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Breaking Down the New Airline Emissions Agreement
Over a dozen U.S.-based airlines and airline management companies have agreed to a new United Nations proposal that would work to cut emissions in the commercial aviation industry as a part of a growing effort by the organization to slow and prevent climate change.
All three of the U.S. legacy carriers — American, United and Delta — as well as Southwest, Alaska, Frontier, Spirit, Hawaiian, JetBlue, Piedmont and Republic were the American carriers to back the proposal in addition to firms Dynamic, Rich and Five Star, according to Travel Pulse.
The program, which is named the Carbon Offsetting and Reduction Scheme for International Aviation (CORSIA), will cap emissions for airlines at 2020 levels, encouraging airlines to trend toward the utilization of more fuel-efficient aircraft and by using sustainable fuels, rather than those that are more common in commercial aviation today.
The Federal Aviation Administration added that the agreement is both completely voluntary for the airlines and separate from the Paris Climate Accord, the larger United Nations climate agreement, which the U.S. left in June 2017.
“It’s a lot,” Dan Williams, environmental protection specialist tasked with implementing the program for the FAA, told Forbes. “It’s more than 97 percent of the total for the international fuel use for operators, and therefore emissions.”
Various types of operators are exempted from the proposal, either based on size or the fact that they may operate flights for medical, disaster-related or humanitarian missions.
“Of the remaining 2-point-something percent that hasn’t volunteered, you’re talking sort of really small charter operators, sort of businesses that have private jets that they fly around, and some of them we assume probably aren’t aware that the program exists,” Williams told Forbes.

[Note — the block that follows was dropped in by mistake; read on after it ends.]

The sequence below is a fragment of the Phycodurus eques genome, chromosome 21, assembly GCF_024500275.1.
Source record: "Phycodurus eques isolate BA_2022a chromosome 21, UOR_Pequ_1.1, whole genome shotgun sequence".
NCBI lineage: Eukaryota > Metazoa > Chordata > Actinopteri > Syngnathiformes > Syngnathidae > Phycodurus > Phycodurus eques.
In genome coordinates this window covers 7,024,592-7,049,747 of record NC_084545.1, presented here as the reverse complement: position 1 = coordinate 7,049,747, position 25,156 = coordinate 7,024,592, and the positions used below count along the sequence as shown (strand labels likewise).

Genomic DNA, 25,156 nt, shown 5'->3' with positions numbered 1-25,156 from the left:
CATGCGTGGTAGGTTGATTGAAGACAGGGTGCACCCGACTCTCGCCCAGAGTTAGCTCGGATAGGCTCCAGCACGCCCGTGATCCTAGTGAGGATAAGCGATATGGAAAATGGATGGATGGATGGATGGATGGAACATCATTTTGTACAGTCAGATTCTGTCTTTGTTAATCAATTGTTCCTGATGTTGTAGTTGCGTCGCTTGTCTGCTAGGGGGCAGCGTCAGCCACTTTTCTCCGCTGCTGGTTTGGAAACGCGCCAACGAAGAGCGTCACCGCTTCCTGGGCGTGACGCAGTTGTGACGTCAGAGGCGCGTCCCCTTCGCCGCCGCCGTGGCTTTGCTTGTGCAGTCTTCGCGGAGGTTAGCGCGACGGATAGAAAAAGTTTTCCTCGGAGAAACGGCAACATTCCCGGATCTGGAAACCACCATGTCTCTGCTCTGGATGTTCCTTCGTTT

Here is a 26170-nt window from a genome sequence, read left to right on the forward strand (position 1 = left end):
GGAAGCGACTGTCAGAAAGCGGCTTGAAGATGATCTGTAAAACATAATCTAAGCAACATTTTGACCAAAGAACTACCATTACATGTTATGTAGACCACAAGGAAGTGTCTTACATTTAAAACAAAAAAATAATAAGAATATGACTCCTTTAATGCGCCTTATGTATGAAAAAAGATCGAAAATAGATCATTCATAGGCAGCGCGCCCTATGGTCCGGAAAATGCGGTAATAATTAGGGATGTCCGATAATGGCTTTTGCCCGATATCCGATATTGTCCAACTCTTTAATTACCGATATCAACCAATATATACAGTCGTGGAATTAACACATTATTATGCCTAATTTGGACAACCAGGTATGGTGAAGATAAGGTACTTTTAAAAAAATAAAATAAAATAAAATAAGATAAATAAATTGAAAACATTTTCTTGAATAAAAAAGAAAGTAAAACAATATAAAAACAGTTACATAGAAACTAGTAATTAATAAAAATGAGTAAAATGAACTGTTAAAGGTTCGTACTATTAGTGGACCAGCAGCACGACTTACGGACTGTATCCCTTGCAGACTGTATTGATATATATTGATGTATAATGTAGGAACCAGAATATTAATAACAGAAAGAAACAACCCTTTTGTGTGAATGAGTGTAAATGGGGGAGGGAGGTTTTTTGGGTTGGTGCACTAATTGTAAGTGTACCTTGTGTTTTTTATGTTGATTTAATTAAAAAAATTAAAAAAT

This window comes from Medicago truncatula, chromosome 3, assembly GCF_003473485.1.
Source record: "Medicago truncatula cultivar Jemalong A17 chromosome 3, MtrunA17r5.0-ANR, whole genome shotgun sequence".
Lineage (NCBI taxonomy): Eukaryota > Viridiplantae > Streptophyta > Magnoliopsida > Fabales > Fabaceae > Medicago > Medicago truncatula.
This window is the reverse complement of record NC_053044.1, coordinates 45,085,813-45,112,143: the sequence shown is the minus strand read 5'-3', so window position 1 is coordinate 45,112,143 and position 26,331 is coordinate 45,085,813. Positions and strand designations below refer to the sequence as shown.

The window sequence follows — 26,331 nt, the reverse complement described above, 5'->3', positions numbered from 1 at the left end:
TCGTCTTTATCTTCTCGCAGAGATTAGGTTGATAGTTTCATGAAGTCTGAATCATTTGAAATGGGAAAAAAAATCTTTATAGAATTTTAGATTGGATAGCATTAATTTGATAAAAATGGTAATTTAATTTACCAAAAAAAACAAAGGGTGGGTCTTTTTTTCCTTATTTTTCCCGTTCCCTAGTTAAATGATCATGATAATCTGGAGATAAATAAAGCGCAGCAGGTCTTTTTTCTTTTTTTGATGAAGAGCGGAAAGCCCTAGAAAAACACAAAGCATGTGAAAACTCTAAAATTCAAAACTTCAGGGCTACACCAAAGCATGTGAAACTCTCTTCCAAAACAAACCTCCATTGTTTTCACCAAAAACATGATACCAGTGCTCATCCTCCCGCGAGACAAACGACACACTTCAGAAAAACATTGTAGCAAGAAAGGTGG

Why This Could Help Airlines, Too
At the moment, this proposal continues to be voluntary for airlines. And while the FAA aims to make it mandatory in 2027, the seven-year buffer is aimed to afford airlines the necessary time and resources to both realize and fix their shortcomings in the realm of excess emissions.
But as the idea of lowering emissions in commercial aviation continues to become more prevalent across the world, the goals will likely circle back around to aircraft manufacturers, chiefly U.S.-based Boeing and France-based Airbus.
While the two manufacturers — in addition to smaller companies including Embraer and Bombardier — have continued to create more fuel-efficient aircraft in order to cut fuel costs for operating airlines, the push to lessen emissions is likely to encourage the industry giants to move even further to lower fuel burn.
As manufacturers across the world continue to compete with each other to create aircraft that burn less and less fuel, airlines will continue to see the improvements in their bottom lines.
Those changes would also allow airlines to bolster their route networks while still staying under the 2020 threshold, an idea that will become even more important as air traffic continues to skyrocket around the world, with a threefold increase expected over the course of the next three decades.
For airlines, the ideal world is one in which companies can lower emissions while still providing an extensive network to customers that is profitable on the back end. Through the creation of a tangible limit and goal, the United Nations has begun to expedite that process in hopes it will be able to tackle what it sees as one of the most challenging problems facing humanity.
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